Most large houses had thatched roofs with wide eaves, but the shops on the streets had shingled roofs weighted with stones to prevent avalanches when the snow began to melt in the spring. Above all the sidewalks extended a permanent roof, and during the winter the sidewalks were enclosed by walls of upright boards with an occasional panel of oiled paper, which turned them into long halls, where we could walk all over town in the stormiest weather, entirely protected from wind and snow. These halls were dim, but not dark, for light shines through snow pretty well, and even at the street corners, where we crossed through the snow tunnels, it was light enough for us to read good-sized characters. Many a time, coming home from school, I have read my lessons in the tunnel, pretending that I was one of the ancient sages who studied by snow-light.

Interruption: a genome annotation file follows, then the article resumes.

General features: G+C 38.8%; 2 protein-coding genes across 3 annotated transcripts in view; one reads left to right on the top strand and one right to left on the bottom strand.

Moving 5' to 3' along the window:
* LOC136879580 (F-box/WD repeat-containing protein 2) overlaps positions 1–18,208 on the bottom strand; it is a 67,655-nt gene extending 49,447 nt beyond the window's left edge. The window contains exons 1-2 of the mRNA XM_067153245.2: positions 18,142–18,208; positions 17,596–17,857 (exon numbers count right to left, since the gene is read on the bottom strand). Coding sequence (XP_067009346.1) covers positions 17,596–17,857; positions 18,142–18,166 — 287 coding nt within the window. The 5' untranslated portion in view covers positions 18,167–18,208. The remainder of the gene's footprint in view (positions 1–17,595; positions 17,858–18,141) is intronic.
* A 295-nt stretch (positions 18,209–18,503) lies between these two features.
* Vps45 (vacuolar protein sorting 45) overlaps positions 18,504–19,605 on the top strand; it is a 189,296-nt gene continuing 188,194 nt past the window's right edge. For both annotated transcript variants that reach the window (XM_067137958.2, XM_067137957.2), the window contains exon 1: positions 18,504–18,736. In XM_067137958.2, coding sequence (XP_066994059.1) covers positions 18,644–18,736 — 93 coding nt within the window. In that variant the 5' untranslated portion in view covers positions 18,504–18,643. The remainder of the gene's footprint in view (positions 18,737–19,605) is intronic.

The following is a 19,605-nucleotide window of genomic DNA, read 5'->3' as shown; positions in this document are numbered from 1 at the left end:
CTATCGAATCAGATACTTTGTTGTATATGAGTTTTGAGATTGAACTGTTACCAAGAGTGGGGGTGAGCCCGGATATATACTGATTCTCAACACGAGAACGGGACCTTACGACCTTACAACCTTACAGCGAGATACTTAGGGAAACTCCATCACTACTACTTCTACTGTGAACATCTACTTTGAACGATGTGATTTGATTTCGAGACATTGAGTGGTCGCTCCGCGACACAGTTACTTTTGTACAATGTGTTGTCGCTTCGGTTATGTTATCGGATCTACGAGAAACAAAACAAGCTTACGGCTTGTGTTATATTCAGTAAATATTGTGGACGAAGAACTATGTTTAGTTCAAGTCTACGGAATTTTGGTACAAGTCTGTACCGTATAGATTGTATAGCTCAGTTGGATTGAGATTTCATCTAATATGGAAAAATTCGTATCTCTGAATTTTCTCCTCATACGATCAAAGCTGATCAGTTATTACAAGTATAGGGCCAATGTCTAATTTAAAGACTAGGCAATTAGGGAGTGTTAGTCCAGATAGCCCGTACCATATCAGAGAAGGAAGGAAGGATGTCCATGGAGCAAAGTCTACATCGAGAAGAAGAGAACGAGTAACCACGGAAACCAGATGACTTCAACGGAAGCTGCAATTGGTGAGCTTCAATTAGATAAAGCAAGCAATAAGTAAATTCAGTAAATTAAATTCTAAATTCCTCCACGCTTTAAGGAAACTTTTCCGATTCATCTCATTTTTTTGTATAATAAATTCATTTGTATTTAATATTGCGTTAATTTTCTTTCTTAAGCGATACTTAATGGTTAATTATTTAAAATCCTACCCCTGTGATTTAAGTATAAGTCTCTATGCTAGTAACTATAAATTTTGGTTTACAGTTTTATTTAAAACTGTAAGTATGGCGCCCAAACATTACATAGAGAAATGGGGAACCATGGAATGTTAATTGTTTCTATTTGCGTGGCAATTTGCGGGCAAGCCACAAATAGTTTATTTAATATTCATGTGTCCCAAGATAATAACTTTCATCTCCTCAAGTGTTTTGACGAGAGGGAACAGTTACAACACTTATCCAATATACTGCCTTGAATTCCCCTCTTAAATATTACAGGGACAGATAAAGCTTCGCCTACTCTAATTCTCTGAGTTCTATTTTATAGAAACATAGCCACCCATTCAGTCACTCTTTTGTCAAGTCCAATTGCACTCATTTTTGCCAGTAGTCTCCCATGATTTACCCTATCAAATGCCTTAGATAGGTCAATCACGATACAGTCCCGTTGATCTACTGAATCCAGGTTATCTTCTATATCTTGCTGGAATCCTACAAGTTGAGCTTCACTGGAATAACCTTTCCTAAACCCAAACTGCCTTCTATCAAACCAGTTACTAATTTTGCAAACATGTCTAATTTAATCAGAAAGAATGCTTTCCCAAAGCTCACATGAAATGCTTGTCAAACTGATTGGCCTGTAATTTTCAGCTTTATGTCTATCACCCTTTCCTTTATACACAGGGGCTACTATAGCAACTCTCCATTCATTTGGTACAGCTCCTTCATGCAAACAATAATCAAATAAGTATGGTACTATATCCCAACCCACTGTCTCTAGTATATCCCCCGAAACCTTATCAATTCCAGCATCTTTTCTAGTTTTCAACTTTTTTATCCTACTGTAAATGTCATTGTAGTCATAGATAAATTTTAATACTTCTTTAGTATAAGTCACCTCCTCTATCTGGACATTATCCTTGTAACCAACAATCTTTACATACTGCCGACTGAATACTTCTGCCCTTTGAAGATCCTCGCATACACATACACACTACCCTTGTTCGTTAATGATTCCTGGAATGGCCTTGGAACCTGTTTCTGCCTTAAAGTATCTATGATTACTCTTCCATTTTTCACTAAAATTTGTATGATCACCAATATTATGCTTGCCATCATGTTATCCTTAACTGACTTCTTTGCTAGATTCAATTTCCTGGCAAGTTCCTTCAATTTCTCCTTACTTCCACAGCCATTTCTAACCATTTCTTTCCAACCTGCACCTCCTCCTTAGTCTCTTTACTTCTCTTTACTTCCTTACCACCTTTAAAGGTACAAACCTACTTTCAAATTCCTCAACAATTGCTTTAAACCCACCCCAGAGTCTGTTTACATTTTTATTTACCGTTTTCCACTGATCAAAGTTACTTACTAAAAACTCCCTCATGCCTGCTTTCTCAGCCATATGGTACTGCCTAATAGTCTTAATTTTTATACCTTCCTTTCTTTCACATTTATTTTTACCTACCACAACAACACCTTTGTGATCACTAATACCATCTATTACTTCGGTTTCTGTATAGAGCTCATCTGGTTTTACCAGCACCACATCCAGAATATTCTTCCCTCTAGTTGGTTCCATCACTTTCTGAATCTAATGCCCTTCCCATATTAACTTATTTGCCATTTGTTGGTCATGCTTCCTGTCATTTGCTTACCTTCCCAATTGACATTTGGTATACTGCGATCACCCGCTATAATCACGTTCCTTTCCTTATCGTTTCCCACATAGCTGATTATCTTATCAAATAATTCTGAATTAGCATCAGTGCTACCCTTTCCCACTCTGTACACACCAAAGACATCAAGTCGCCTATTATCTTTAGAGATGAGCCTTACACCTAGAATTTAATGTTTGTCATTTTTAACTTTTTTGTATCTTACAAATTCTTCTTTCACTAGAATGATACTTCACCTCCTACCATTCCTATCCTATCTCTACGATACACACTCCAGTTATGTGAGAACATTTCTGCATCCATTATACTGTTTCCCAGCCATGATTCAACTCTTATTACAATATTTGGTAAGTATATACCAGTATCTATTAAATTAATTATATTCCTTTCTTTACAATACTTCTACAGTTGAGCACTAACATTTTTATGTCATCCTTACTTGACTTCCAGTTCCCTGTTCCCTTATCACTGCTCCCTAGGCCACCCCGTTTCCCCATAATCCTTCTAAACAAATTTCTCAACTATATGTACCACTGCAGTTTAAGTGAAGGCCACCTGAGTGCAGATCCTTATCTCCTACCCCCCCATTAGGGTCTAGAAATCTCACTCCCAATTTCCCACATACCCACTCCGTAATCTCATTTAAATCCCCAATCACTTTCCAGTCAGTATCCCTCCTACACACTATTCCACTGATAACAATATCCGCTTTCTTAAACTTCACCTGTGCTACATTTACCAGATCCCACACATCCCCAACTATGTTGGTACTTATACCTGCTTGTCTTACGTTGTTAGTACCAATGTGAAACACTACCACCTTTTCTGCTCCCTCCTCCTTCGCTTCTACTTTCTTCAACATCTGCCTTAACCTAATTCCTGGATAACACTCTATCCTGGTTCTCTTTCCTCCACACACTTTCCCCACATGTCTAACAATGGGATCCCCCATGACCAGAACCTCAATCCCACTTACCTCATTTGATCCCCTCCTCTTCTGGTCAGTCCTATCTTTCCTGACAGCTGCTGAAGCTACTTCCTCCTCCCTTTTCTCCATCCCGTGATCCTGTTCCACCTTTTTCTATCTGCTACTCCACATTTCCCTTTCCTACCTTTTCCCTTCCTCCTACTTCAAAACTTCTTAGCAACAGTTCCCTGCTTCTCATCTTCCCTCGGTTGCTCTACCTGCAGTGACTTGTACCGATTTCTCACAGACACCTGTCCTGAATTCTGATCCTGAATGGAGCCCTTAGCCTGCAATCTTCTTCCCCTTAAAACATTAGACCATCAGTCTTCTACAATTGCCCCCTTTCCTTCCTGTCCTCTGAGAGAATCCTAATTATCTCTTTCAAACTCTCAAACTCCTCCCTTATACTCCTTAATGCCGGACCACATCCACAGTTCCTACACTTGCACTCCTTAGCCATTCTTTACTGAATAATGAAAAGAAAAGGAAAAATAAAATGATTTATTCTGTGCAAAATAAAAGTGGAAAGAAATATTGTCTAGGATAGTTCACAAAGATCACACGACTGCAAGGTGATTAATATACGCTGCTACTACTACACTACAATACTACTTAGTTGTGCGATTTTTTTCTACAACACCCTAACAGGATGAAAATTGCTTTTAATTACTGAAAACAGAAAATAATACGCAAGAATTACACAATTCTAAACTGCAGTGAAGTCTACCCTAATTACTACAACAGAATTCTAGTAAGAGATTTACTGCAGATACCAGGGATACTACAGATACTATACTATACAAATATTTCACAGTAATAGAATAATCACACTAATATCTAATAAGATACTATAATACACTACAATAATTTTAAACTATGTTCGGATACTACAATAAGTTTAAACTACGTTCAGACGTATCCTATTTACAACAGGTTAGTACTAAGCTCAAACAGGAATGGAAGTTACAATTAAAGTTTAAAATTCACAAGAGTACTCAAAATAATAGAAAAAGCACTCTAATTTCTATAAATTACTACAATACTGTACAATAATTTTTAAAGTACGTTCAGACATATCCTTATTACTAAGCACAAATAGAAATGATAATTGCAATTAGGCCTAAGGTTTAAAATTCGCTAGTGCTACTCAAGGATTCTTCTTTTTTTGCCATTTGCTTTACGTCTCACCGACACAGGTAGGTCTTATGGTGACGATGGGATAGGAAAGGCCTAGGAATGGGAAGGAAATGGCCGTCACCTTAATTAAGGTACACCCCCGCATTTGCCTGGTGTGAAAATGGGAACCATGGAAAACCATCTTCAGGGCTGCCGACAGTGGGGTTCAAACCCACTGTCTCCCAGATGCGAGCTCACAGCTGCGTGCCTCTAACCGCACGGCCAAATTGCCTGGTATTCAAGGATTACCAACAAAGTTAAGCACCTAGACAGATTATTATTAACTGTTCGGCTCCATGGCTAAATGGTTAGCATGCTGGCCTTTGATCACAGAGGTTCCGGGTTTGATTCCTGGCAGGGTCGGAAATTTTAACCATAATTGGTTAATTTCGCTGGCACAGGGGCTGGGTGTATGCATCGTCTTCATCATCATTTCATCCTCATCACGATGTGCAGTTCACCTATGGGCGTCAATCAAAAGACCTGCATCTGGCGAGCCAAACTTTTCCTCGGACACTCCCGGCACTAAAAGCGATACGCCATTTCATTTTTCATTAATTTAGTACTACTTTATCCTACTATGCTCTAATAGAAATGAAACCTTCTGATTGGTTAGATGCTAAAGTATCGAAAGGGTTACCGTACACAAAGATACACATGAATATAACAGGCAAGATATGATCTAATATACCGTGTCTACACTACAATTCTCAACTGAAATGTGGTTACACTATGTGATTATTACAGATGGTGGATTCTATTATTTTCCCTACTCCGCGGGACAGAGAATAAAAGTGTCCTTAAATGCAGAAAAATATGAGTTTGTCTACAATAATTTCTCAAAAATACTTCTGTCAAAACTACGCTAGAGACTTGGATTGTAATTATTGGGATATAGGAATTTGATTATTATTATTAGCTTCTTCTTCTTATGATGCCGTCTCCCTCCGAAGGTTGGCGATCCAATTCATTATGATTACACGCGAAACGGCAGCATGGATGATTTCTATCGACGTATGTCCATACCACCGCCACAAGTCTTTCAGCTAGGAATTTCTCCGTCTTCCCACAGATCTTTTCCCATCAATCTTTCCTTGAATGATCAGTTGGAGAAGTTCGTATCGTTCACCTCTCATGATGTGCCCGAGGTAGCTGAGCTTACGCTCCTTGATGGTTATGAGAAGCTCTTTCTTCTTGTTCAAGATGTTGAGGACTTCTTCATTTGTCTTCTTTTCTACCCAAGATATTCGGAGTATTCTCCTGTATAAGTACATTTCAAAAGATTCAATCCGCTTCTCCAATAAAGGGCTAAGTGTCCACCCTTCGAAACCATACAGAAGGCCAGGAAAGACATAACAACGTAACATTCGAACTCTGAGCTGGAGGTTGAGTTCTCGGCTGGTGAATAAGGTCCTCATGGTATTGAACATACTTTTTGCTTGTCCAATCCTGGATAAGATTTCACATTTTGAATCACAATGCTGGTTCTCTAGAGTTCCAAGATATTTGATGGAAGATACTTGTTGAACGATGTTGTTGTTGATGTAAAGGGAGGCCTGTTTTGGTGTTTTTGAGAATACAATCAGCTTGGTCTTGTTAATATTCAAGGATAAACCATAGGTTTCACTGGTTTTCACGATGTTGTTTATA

Echigo, which means "Behind the Mountains," is so shut off from the rest of Japan by the long Kiso range that during the early feudal days it was considered by the Government only a frozen outpost suitable as a place of exile for offenders too strong in position or influence to be treated as criminals. To this class belonged reformers. In those days Japan had little tolerance for reforms either in politics or religion, and an especially progressive thinker at court or a broad-minded monk was branded as equally obnoxious and sent to some desolate spot where his ambitions would be permanently crushed. Most political offenders that were sent to Echigo either filled the graves of the little cemetery beyond the execution ground or lost themselves in some simple home among the peasants. Our literature holds many a pathetic tale of some rich and titled youth, who, disguised as a pilgrim, wanders through the villages of Echigo, searching for his lost father.